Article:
Inspect tires, batteries and components

Winterizing equipment also means checking the tires, batteries and other wheel loader components before using or storing your machine. Undetected leaks or improper inflation can lead to premature wear and potential tire failure over time.

You and your equipment operators should become familiar with the manufacturer’s Operation & Maintenance Manual for proper psi and inflate the tires accordingly

Low tire pressure can decrease push capabilities, which is not ideal for snow removal applications. Using specialized wheel loader snow tires — like the L3 radial tires -– may be best during winter because they provide good traction in snowy conditions. Inflating tires with nitrogen gas is a good alternative to assist in maintaining proper tire pressure.

Before cold weather hits, it is important to inspect the wheel loader’s battery and charge it if needed. There is always a draw on the battery, so unless the battery has been maintained or disconnected while stored, it will slowly run down and will need to be charged before use.

For batteries that need to be charged, a trickle charger can be connected to help build the voltage at a slower rate, improving battery life. Battery connections should also be inspected and cleaned at this time. Corroded terminals can cause hard starting and charging issues.

Additionally, check the cab door and window seals to ensure there are no leaks or cracks, install a new windshield wiper blade and add low-temperature washer fluid. Be sure to replace any burnt-out bulbs to give your operators the appropriate lighting when working in low light or at night.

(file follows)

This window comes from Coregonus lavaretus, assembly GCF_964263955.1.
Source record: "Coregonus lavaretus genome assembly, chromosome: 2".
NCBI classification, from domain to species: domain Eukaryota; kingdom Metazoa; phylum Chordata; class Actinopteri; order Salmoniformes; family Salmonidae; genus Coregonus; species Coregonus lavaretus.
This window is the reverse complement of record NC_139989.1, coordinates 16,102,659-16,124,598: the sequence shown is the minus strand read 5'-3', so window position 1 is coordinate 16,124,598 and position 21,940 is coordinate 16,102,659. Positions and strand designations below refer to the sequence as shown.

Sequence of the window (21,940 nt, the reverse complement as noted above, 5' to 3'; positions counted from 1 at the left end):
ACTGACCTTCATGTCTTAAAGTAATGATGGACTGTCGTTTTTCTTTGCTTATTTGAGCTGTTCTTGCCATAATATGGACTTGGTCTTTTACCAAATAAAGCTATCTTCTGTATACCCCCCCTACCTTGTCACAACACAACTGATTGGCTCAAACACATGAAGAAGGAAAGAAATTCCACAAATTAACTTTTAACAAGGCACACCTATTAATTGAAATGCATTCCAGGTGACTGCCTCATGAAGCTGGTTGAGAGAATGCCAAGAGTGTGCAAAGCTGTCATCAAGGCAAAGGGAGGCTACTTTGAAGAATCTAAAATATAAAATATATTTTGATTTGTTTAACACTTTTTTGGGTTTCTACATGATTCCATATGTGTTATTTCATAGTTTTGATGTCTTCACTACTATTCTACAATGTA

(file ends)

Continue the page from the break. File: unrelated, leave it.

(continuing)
Store the wheel loader inside

In extreme cold, when the temperature falls below zero degrees Fahrenheit, keep your wheel loader in a heated facility; it’s easier on the machine. If you must keep a wheel loader outside, park the machine out of the wind and out of direct sunlight.

If you are unable to keep your wheel loader inside a building, at least plug in the block heater — available as an option. Using a block heater, or engine heater, for winter will help keep the machine’s engine warm, making it easier to start and reducing wear on engine components. Thick, cold fluids can cause damage. Imagine a wheel loader pushing snow, gradually damaging its parts! If you do not have a block heater, consider purchasing and installing one in the fall.


Prepare attachments

Winter attachments such as quick couplers, buckets and snow pushers deserve the same attention as the machine. Perform visual checks of such attachment components as hoses, cylinders, guards and cutting edges for damage. Make sure snow pusher attachments interfacing with a bucket are properly secured with chains.

By following these five tips, you can be better prepared to tackle snow drifts and help keep your machine running strong all winter.


Ready To Turn Your Wheel Loader Into a Snow Plow?

Plowing snow with your wheel loader can keep your machine profitable long after the year’s construction work ends. Here’s what to know about using a wheel loader for snow removal.